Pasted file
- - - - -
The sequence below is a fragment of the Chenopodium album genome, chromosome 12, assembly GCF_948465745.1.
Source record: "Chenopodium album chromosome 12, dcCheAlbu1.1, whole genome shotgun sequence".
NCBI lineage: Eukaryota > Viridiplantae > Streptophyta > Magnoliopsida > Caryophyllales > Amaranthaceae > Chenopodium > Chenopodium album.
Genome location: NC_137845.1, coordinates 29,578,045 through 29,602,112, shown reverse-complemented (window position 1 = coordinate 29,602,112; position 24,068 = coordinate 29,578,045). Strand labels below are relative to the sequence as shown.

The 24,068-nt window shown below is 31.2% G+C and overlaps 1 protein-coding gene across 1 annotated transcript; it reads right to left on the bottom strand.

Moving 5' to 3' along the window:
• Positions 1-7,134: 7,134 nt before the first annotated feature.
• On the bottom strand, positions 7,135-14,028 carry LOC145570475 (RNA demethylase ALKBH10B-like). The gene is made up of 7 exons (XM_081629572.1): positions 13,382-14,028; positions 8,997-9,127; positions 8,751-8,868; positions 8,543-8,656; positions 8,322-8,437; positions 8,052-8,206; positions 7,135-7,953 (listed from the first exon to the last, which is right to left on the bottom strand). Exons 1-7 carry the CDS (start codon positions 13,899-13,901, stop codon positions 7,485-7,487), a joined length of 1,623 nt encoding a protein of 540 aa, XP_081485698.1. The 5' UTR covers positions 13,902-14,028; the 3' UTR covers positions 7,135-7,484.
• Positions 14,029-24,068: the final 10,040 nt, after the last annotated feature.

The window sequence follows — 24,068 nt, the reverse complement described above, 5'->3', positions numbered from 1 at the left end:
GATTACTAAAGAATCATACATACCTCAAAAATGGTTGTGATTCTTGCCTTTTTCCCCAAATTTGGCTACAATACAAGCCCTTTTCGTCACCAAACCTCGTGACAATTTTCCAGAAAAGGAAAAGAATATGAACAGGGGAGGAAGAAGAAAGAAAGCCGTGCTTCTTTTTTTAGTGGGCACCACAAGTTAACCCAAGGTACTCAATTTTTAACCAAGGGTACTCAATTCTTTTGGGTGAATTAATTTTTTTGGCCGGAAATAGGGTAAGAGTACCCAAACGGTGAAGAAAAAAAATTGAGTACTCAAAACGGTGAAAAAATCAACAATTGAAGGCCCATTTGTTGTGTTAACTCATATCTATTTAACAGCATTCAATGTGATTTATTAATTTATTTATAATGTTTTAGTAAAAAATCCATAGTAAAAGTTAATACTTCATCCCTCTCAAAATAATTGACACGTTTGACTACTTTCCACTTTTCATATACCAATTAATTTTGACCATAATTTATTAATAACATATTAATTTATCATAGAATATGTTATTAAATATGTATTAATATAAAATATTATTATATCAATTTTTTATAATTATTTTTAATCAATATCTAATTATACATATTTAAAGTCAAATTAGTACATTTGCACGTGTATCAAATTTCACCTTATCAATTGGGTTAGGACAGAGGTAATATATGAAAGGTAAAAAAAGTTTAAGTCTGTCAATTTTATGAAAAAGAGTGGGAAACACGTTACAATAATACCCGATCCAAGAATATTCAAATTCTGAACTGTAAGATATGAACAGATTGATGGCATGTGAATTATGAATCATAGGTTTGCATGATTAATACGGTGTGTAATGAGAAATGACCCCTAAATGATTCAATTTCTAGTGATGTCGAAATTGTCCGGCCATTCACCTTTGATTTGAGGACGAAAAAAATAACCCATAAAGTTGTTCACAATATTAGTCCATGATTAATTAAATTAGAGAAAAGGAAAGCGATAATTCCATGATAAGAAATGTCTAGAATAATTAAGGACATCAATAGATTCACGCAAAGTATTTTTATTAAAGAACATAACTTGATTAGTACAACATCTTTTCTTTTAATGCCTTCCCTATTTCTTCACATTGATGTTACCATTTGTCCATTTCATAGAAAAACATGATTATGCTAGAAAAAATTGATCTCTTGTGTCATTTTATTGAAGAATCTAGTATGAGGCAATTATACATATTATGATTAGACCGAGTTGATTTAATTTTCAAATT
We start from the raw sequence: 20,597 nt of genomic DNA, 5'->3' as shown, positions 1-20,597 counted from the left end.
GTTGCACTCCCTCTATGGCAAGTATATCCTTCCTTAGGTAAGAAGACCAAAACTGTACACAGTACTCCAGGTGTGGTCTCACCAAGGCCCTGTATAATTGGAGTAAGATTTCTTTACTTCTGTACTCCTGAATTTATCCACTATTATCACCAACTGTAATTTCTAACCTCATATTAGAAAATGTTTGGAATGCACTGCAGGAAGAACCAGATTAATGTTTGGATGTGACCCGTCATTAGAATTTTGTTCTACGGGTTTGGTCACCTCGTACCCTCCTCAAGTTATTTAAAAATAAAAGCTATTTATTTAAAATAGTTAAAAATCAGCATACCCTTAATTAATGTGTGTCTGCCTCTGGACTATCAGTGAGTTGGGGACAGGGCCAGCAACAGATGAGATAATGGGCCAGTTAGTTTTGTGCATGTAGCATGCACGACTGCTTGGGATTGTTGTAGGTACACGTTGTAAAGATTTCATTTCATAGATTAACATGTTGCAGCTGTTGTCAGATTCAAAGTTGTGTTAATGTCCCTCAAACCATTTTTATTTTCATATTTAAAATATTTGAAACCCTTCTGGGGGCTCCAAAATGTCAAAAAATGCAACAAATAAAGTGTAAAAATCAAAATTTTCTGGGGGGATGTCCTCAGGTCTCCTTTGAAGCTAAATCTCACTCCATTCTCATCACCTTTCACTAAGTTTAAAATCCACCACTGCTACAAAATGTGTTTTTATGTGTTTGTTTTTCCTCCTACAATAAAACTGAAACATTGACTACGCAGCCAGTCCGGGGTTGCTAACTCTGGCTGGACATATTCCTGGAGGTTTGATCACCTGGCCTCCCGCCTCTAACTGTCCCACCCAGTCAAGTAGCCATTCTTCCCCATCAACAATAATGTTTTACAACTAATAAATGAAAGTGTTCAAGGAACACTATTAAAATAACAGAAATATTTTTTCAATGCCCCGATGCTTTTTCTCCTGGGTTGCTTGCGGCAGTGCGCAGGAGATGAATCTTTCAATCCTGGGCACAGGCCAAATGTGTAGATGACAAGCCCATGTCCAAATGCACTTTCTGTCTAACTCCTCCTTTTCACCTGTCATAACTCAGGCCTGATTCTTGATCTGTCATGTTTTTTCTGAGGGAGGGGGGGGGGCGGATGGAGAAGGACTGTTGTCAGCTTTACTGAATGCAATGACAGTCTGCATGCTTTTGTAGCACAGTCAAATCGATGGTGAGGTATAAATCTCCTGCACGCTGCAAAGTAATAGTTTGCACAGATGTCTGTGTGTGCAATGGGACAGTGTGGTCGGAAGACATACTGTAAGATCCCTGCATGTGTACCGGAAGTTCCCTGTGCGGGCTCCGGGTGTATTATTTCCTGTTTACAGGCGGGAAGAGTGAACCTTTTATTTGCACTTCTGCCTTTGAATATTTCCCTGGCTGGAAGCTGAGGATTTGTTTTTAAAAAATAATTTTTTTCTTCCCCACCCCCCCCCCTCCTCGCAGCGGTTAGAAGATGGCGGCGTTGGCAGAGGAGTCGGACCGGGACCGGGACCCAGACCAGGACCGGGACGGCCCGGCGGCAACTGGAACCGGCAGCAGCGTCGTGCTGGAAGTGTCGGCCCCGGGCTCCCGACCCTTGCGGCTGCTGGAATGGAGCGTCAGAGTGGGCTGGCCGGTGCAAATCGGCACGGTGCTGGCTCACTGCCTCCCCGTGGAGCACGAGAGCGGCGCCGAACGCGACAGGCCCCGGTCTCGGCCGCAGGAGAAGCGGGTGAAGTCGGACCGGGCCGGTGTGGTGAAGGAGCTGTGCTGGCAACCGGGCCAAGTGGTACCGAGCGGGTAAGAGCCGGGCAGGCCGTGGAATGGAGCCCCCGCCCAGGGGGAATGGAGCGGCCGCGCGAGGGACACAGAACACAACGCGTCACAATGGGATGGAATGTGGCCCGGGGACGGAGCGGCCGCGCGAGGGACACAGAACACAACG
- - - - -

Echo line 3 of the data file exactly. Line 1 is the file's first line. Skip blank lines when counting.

NCBI lineage: Eukaryota > Viridiplantae > Streptophyta > Magnoliopsida > Caryophyllales > Amaranthaceae > Chenopodium > Chenopodium album.